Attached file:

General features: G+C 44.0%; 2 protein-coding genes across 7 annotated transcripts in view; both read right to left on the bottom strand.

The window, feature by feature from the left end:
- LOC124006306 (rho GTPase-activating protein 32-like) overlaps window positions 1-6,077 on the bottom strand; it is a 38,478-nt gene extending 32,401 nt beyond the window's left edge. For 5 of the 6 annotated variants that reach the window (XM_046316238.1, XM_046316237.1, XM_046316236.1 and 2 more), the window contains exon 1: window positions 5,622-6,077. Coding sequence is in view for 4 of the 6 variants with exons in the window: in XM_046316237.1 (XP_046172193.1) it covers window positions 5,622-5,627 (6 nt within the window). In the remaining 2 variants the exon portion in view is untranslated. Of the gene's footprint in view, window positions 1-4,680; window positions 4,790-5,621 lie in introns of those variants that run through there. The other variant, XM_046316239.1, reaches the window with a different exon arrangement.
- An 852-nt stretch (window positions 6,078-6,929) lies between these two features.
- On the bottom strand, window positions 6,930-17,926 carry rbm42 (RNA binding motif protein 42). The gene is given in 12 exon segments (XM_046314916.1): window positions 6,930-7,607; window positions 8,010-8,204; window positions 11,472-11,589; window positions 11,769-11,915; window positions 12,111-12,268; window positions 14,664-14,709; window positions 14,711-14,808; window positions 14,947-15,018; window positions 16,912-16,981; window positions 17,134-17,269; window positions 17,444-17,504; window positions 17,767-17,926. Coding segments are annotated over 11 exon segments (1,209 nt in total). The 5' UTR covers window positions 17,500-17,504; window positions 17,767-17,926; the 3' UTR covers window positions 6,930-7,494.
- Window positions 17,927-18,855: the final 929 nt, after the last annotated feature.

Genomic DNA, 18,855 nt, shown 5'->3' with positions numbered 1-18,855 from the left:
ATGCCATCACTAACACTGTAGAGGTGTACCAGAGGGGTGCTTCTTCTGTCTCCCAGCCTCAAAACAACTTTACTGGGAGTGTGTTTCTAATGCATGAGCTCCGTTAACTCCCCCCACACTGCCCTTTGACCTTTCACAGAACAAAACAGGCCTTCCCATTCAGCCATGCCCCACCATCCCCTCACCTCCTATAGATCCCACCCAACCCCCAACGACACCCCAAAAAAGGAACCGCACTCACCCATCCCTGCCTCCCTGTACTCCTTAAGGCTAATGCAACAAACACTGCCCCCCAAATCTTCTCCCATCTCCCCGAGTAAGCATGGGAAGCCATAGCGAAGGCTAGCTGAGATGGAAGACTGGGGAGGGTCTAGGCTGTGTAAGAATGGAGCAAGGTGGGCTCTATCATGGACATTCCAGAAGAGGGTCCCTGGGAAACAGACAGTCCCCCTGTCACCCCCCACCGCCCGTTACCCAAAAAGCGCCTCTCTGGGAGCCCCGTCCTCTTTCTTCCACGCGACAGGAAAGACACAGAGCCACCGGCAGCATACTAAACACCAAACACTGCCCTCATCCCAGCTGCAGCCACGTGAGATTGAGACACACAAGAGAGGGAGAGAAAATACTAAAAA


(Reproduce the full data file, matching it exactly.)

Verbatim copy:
General features: G+C 44.0%; 2 protein-coding genes across 7 annotated transcripts in view; both read right to left on the bottom strand.

The window, feature by feature from the left end:
- LOC124006306 (rho GTPase-activating protein 32-like) overlaps window positions 1-6,077 on the bottom strand; it is a 38,478-nt gene extending 32,401 nt beyond the window's left edge. For 5 of the 6 annotated variants that reach the window (XM_046316238.1, XM_046316237.1, XM_046316236.1 and 2 more), the window contains exon 1: window positions 5,622-6,077. Coding sequence is in view for 4 of the 6 variants with exons in the window: in XM_046316237.1 (XP_046172193.1) it covers window positions 5,622-5,627 (6 nt within the window). In the remaining 2 variants the exon portion in view is untranslated. Of the gene's footprint in view, window positions 1-4,680; window positions 4,790-5,621 lie in introns of those variants that run through there. The other variant, XM_046316239.1, reaches the window with a different exon arrangement.
- An 852-nt stretch (window positions 6,078-6,929) lies between these two features.
- On the bottom strand, window positions 6,930-17,926 carry rbm42 (RNA binding motif protein 42). The gene is given in 12 exon segments (XM_046314916.1): window positions 6,930-7,607; window positions 8,010-8,204; window positions 11,472-11,589; window positions 11,769-11,915; window positions 12,111-12,268; window positions 14,664-14,709; window positions 14,711-14,808; window positions 14,947-15,018; window positions 16,912-16,981; window positions 17,134-17,269; window positions 17,444-17,504; window positions 17,767-17,926. Coding segments are annotated over 11 exon segments (1,209 nt in total). The 5' UTR covers window positions 17,500-17,504; window positions 17,767-17,926; the 3' UTR covers window positions 6,930-7,494.
- Window positions 17,927-18,855: the final 929 nt, after the last annotated feature.

Genomic DNA, 18,855 nt, shown 5'->3' with positions numbered 1-18,855 from the left:
ATGCCATCACTAACACTGTAGAGGTGTACCAGAGGGGTGCTTCTTCTGTCTCCCAGCCTCAAAACAACTTTACTGGGAGTGTGTTTCTAATGCATGAGCTCCGTTAACTCCCCCCACACTGCCCTTTGACCTTTCACAGAACAAAACAGGCCTTCCCATTCAGCCATGCCCCACCATCCCCTCACCTCCTATAGATCCCACCCAACCCCCAACGACACCCCAAAAAAGGAACCGCACTCACCCATCCCTGCCTCCCTGTACTCCTTAAGGCTAATGCAACAAACACTGCCCCCCAAATCTTCTCCCATCTCCCCGAGTAAGCATGGGAAGCCATAGCGAAGGCTAGCTGAGATGGAAGACTGGGGAGGGTCTAGGCTGTGTAAGAATGGAGCAAGGTGGGCTCTATCATGGACATTCCAGAAGAGGGTCCCTGGGAAACAGACAGTCCCCCTGTCACCCCCCACCGCCCGTTACCCAAAAAGCGCCTCTCTGGGAGCCCCGTCCTCTTTCTTCCACGCGACAGGAAAGACACAGAGCCACCGGCAGCATACTAAACACCAAACACTGCCCTCATCCCAGCTGCAGCCACGTGAGATTGAGACACACAAGAGAGGGAGAGAAAATACTAAAAA